UNITED NATIONS — Speaking at a special climate summit at the United Nations General Assembly meeting in New York, President Barack Obama on Tuesday unveiled a set of new initiatives to help developing countries deal with the effects of climate change and called on world leaders to reach an agreement to limit carbon emissions by the end of next year.
Immediately after the United States began its bombing campaign in President Bashar al-Assad's backyard, the Syrian leader received a conspicuous visitor: Iraqi National Security Advisor Faleh Fayyad. The two men discussed the ongoing fight against Islamic State militants and, according to the Syrian state media summary of the meeting, Assad told the Iraqi official "that Syria supports any international counterterrorism effort." It was at least their second meeting in as many weeks.
UNITED NATIONS — President Barack Obama will meet with Sam Kutesa, the controversial Ugandan diplomat serving as president of the United Nations General Assembly, on Wednesday in a move that is sure to frustrate rights activists who say Kutesa's support for virulently anti-gay legislation makes him unfit to lead the world's parliament.
At 11:30 a.m. on Tuesday, Air Force One should touch down at John F. Kennedy International Airport with President Barack Obama aboard for what will arguably be the most pivotal visit by an American president to the opening of the U.N. General Assembly since George W. Bush appeared before the body in 2002 to make his case for war against Iraq.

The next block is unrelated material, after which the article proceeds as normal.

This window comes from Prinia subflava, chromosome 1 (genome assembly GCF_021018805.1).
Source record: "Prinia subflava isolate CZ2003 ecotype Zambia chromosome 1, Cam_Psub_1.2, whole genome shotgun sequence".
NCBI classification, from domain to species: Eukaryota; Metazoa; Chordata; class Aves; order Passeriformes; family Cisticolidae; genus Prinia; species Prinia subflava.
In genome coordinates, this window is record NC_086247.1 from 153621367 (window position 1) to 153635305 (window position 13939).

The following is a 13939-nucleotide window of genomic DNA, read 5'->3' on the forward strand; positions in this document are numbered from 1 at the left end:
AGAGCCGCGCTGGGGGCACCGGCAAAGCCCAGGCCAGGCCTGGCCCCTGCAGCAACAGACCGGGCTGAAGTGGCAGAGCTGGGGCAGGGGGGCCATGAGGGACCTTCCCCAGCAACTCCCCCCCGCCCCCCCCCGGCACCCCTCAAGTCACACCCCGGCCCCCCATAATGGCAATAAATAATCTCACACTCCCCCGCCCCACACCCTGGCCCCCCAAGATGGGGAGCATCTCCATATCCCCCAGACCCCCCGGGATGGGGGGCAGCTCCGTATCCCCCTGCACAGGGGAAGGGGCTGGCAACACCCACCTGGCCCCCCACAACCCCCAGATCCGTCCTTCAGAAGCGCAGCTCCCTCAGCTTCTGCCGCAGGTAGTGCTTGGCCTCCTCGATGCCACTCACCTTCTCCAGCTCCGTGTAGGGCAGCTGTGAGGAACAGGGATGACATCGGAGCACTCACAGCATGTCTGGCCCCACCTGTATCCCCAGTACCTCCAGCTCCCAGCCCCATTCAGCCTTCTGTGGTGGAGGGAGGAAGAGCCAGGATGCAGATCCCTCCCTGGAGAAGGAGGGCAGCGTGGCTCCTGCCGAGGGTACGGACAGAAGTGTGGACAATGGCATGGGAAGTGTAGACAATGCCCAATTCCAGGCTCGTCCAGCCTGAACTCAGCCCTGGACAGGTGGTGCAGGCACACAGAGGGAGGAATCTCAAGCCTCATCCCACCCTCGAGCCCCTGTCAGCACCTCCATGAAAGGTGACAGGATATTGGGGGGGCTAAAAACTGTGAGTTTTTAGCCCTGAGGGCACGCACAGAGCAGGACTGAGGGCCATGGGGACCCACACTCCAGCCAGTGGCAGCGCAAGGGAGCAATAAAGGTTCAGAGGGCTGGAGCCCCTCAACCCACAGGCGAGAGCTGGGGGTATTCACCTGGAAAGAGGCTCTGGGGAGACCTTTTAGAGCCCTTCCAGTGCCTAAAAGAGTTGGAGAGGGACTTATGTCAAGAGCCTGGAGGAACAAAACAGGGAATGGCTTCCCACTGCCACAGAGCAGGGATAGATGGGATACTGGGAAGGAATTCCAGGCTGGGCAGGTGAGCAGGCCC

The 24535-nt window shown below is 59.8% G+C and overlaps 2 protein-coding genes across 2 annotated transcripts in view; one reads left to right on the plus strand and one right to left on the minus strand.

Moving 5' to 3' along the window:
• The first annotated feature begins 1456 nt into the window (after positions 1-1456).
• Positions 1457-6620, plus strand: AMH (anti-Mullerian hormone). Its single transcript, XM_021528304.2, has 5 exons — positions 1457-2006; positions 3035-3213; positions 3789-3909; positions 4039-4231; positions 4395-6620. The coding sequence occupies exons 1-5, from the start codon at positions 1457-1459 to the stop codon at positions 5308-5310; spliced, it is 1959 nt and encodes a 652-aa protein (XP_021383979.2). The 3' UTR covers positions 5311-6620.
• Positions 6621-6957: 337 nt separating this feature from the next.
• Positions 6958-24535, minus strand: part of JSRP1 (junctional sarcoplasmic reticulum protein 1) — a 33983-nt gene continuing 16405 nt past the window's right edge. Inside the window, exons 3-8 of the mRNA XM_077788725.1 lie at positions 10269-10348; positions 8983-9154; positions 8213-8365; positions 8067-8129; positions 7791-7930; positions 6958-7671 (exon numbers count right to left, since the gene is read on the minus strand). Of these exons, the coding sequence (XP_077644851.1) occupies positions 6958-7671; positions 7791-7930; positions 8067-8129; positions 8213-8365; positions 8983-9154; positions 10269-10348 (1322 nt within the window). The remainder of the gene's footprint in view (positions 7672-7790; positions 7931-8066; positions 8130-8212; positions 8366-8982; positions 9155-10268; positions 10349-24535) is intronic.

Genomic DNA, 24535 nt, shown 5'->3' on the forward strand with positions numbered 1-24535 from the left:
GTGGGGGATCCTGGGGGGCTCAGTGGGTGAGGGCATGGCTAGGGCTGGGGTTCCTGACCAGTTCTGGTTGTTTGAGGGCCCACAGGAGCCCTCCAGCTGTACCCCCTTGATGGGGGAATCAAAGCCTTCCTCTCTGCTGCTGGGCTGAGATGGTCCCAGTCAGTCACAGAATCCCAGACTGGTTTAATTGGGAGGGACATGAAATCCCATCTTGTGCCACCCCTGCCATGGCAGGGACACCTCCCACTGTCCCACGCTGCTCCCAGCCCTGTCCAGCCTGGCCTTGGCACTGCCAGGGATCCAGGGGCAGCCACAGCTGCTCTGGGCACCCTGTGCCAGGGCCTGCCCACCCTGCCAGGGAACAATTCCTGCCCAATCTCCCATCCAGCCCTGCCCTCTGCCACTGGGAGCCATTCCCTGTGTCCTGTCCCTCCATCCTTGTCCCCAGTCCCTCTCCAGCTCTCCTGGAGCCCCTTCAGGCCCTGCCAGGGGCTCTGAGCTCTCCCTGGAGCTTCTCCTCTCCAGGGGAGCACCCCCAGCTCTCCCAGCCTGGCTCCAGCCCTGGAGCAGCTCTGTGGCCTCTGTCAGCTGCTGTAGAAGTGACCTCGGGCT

Attention nations of the world: If you want to fight ISIS, or are considering fighting ISIS, Sen. Ron Johnson wants to talk to you.
The Wisconsin Republican, joined by Maryland Democrat Ben Cardin, is one of two senators heading to New York to serve as a delegate to the United Nations General Assembly. Johnson voted last week to approve funding for the Obama administration's plan to train Syrian rebels to fight the self-proclaimed Islamic State, also known as ISIS or ISIL, which controls large portions of Syria and Iraq. And now he wants to meet as many representatives of the 36-nation coalition that have promised to join the U.S.-led fight against the group as possible. He also wants to meet with officials from any country that may be willing to join the coalition, with a special focus on Middle Eastern states such as Saudi Arabia and Turkey.